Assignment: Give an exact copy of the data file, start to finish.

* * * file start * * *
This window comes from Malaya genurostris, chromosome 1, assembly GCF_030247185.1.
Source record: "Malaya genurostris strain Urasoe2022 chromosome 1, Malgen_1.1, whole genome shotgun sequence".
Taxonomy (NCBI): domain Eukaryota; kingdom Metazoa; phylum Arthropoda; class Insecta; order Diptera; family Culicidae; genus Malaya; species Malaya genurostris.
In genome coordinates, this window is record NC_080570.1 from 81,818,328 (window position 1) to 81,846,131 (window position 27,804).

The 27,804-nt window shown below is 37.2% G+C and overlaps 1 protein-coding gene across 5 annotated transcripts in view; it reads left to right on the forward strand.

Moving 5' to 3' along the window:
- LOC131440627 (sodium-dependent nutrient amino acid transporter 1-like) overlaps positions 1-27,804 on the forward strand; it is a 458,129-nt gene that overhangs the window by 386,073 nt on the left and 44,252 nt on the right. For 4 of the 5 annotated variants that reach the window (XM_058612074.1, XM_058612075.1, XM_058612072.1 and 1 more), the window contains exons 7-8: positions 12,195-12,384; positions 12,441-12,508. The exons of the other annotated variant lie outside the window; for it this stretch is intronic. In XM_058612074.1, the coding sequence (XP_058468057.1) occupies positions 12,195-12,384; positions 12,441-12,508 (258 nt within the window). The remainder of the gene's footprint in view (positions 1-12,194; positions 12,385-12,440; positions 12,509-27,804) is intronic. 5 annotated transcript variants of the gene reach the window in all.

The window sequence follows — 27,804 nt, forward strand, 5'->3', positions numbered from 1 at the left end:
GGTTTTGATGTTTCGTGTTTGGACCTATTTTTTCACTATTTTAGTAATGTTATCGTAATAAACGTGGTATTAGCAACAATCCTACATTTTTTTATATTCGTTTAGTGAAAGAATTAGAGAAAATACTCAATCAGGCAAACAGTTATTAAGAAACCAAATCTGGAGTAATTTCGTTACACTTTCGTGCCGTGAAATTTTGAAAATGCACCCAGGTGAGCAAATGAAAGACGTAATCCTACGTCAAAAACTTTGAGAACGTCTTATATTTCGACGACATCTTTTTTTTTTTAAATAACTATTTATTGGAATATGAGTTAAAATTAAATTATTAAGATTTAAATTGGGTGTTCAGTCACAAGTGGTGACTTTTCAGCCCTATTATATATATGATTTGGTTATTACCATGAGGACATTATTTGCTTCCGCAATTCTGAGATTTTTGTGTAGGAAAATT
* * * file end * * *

This window comes from Malaya genurostris, chromosome 1, assembly GCF_030247185.1.
Source record: "Malaya genurostris strain Urasoe2022 chromosome 1, Malgen_1.1, whole genome shotgun sequence".
Taxonomy (NCBI): domain Eukaryota; kingdom Metazoa; phylum Arthropoda; class Insecta; order Diptera; family Culicidae; genus Malaya; species Malaya genurostris.
In genome coordinates, this window is record NC_080570.1 from 81,818,328 (window position 1) to 81,846,131 (window position 27,804).

The 27,804-nt window shown below is 37.2% G+C and overlaps 1 protein-coding gene across 5 annotated transcripts in view; it reads left to right on the forward strand.

Moving 5' to 3' along the window:
- LOC131440627 (sodium-dependent nutrient amino acid transporter 1-like) overlaps positions 1-27,804 on the forward strand; it is a 458,129-nt gene that overhangs the window by 386,073 nt on the left and 44,252 nt on the right. For 4 of the 5 annotated variants that reach the window (XM_058612074.1, XM_058612075.1, XM_058612072.1 and 1 more), the window contains exons 7-8: positions 12,195-12,384; positions 12,441-12,508. The exons of the other annotated variant lie outside the window; for it this stretch is intronic. In XM_058612074.1, the coding sequence (XP_058468057.1) occupies positions 12,195-12,384; positions 12,441-12,508 (258 nt within the window). The remainder of the gene's footprint in view (positions 1-12,194; positions 12,385-12,440; positions 12,509-27,804) is intronic. 5 annotated transcript variants of the gene reach the window in all.

The window sequence follows — 27,804 nt, forward strand, 5'->3', positions numbered from 1 at the left end:
GGTTTTGATGTTTCGTGTTTGGACCTATTTTTTCACTATTTTAGTAATGTTATCGTAATAAACGTGGTATTAGCAACAATCCTACATTTTTTTATATTCGTTTAGTGAAAGAATTAGAGAAAATACTCAATCAGGCAAACAGTTATTAAGAAACCAAATCTGGAGTAATTTCGTTACACTTTCGTGCCGTGAAATTTTGAAAATGCACCCAGGTGAGCAAATGAAAGACGTAATCCTACGTCAAAAACTTTGAGAACGTCTTATATTTCGACGACATCTTTTTTTTTTTAAATAACTATTTATTGGAATATGAGTTAAAATTAAATTATTAAGATTTAAATTGGGTGTTCAGTCACAAGTGGTGACTTTTCAGCCCTATTATATATATGATTTGGTTATTACCATGAGGACATTATTTGCTTCCGCAATTCTGAGATTTTTGTGTAGGAAAATT